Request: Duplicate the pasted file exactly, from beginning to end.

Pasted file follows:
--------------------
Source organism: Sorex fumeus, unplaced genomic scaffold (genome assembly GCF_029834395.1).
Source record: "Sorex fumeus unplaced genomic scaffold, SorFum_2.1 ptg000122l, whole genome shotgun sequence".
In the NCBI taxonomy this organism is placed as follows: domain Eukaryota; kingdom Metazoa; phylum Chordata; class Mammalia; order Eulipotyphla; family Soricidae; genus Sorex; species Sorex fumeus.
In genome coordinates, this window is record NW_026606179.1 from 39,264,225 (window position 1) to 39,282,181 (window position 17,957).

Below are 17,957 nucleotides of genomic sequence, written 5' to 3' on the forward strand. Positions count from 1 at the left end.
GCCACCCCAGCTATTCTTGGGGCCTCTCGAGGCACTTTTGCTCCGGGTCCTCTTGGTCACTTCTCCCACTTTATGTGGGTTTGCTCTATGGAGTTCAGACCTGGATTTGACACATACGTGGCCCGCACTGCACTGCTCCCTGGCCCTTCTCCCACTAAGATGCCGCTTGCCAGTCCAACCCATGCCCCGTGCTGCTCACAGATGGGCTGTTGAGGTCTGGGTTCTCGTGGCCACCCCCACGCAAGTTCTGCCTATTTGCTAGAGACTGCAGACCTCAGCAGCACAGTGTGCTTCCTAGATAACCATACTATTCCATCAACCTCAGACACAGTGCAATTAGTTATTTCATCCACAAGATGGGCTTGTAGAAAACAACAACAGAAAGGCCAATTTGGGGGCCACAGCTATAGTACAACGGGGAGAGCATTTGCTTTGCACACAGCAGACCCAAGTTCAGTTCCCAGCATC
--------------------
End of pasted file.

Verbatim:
Source organism: Sorex fumeus, unplaced genomic scaffold (genome assembly GCF_029834395.1).
Source record: "Sorex fumeus unplaced genomic scaffold, SorFum_2.1 ptg000122l, whole genome shotgun sequence".
In the NCBI taxonomy this organism is placed as follows: domain Eukaryota; kingdom Metazoa; phylum Chordata; class Mammalia; order Eulipotyphla; family Soricidae; genus Sorex; species Sorex fumeus.
In genome coordinates, this window is record NW_026606179.1 from 39,264,225 (window position 1) to 39,282,181 (window position 17,957).

Below are 17,957 nucleotides of genomic sequence, written 5' to 3' on the forward strand. Positions count from 1 at the left end.
GCCACCCCAGCTATTCTTGGGGCCTCTCGAGGCACTTTTGCTCCGGGTCCTCTTGGTCACTTCTCCCACTTTATGTGGGTTTGCTCTATGGAGTTCAGACCTGGATTTGACACATACGTGGCCCGCACTGCACTGCTCCCTGGCCCTTCTCCCACTAAGATGCCGCTTGCCAGTCCAACCCATGCCCCGTGCTGCTCACAGATGGGCTGTTGAGGTCTGGGTTCTCGTGGCCACCCCCACGCAAGTTCTGCCTATTTGCTAGAGACTGCAGACCTCAGCAGCACAGTGTGCTTCCTAGATAACCATACTATTCCATCAACCTCAGACACAGTGCAATTAGTTATTTCATCCACAAGATGGGCTTGTAGAAAACAACAACAGAAAGGCCAATTTGGGGGCCACAGCTATAGTACAACGGGGAGAGCATTTGCTTTGCACACAGCAGACCCAAGTTCAGTTCCCAGCATC